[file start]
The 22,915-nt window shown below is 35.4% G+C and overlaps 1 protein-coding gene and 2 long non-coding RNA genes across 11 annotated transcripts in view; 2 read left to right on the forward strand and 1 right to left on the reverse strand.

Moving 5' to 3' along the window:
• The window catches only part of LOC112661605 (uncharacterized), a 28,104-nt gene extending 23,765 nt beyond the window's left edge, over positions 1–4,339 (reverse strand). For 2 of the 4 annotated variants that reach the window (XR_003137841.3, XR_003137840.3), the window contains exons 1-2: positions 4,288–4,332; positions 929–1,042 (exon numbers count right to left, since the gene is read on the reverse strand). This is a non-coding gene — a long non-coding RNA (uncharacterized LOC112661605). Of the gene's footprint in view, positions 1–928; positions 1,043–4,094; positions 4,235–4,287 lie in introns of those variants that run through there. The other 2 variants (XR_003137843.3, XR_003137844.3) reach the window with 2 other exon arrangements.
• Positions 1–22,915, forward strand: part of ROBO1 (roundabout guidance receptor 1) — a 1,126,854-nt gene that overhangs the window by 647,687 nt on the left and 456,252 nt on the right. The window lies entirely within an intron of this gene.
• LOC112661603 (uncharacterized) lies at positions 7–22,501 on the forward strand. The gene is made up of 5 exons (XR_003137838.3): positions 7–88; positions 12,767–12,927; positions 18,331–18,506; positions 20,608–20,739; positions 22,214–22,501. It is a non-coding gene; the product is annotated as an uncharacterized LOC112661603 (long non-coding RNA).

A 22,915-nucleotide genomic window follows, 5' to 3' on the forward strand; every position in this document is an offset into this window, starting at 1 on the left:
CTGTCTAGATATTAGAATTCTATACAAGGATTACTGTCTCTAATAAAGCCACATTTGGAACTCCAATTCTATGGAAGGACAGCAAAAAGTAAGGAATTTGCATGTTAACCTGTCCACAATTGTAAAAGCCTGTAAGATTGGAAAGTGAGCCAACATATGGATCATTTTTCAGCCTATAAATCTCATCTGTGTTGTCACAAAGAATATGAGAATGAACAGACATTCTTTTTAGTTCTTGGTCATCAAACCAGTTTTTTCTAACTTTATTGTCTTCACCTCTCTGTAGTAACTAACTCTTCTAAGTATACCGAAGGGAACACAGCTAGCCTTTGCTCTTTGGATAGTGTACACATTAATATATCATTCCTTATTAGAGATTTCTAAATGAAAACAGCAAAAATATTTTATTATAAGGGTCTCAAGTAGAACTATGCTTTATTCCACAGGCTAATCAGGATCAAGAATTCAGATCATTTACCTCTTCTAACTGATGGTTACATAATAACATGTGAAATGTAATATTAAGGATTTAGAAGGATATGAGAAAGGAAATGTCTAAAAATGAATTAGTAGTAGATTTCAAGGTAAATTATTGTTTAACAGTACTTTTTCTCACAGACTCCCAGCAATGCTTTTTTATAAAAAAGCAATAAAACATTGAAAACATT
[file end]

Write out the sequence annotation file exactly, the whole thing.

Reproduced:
The 22,915-nt window shown below is 35.4% G+C and overlaps 1 protein-coding gene and 2 long non-coding RNA genes across 11 annotated transcripts in view; 2 read left to right on the forward strand and 1 right to left on the reverse strand.

Moving 5' to 3' along the window:
• The window catches only part of LOC112661605 (uncharacterized), a 28,104-nt gene extending 23,765 nt beyond the window's left edge, over positions 1–4,339 (reverse strand). For 2 of the 4 annotated variants that reach the window (XR_003137841.3, XR_003137840.3), the window contains exons 1-2: positions 4,288–4,332; positions 929–1,042 (exon numbers count right to left, since the gene is read on the reverse strand). This is a non-coding gene — a long non-coding RNA (uncharacterized LOC112661605). Of the gene's footprint in view, positions 1–928; positions 1,043–4,094; positions 4,235–4,287 lie in introns of those variants that run through there. The other 2 variants (XR_003137843.3, XR_003137844.3) reach the window with 2 other exon arrangements.
• Positions 1–22,915, forward strand: part of ROBO1 (roundabout guidance receptor 1) — a 1,126,854-nt gene that overhangs the window by 647,687 nt on the left and 456,252 nt on the right. The window lies entirely within an intron of this gene.
• LOC112661603 (uncharacterized) lies at positions 7–22,501 on the forward strand. The gene is made up of 5 exons (XR_003137838.3): positions 7–88; positions 12,767–12,927; positions 18,331–18,506; positions 20,608–20,739; positions 22,214–22,501. It is a non-coding gene; the product is annotated as an uncharacterized LOC112661603 (long non-coding RNA).

A 22,915-nucleotide genomic window follows, 5' to 3' on the forward strand; every position in this document is an offset into this window, starting at 1 on the left:
CTGTCTAGATATTAGAATTCTATACAAGGATTACTGTCTCTAATAAAGCCACATTTGGAACTCCAATTCTATGGAAGGACAGCAAAAAGTAAGGAATTTGCATGTTAACCTGTCCACAATTGTAAAAGCCTGTAAGATTGGAAAGTGAGCCAACATATGGATCATTTTTCAGCCTATAAATCTCATCTGTGTTGTCACAAAGAATATGAGAATGAACAGACATTCTTTTTAGTTCTTGGTCATCAAACCAGTTTTTTCTAACTTTATTGTCTTCACCTCTCTGTAGTAACTAACTCTTCTAAGTATACCGAAGGGAACACAGCTAGCCTTTGCTCTTTGGATAGTGTACACATTAATATATCATTCCTTATTAGAGATTTCTAAATGAAAACAGCAAAAATATTTTATTATAAGGGTCTCAAGTAGAACTATGCTTTATTCCACAGGCTAATCAGGATCAAGAATTCAGATCATTTACCTCTTCTAACTGATGGTTACATAATAACATGTGAAATGTAATATTAAGGATTTAGAAGGATATGAGAAAGGAAATGTCTAAAAATGAATTAGTAGTAGATTTCAAGGTAAATTATTGTTTAACAGTACTTTTTCTCACAGACTCCCAGCAATGCTTTTTTATAAAAAAGCAATAAAACATTGAAAACATT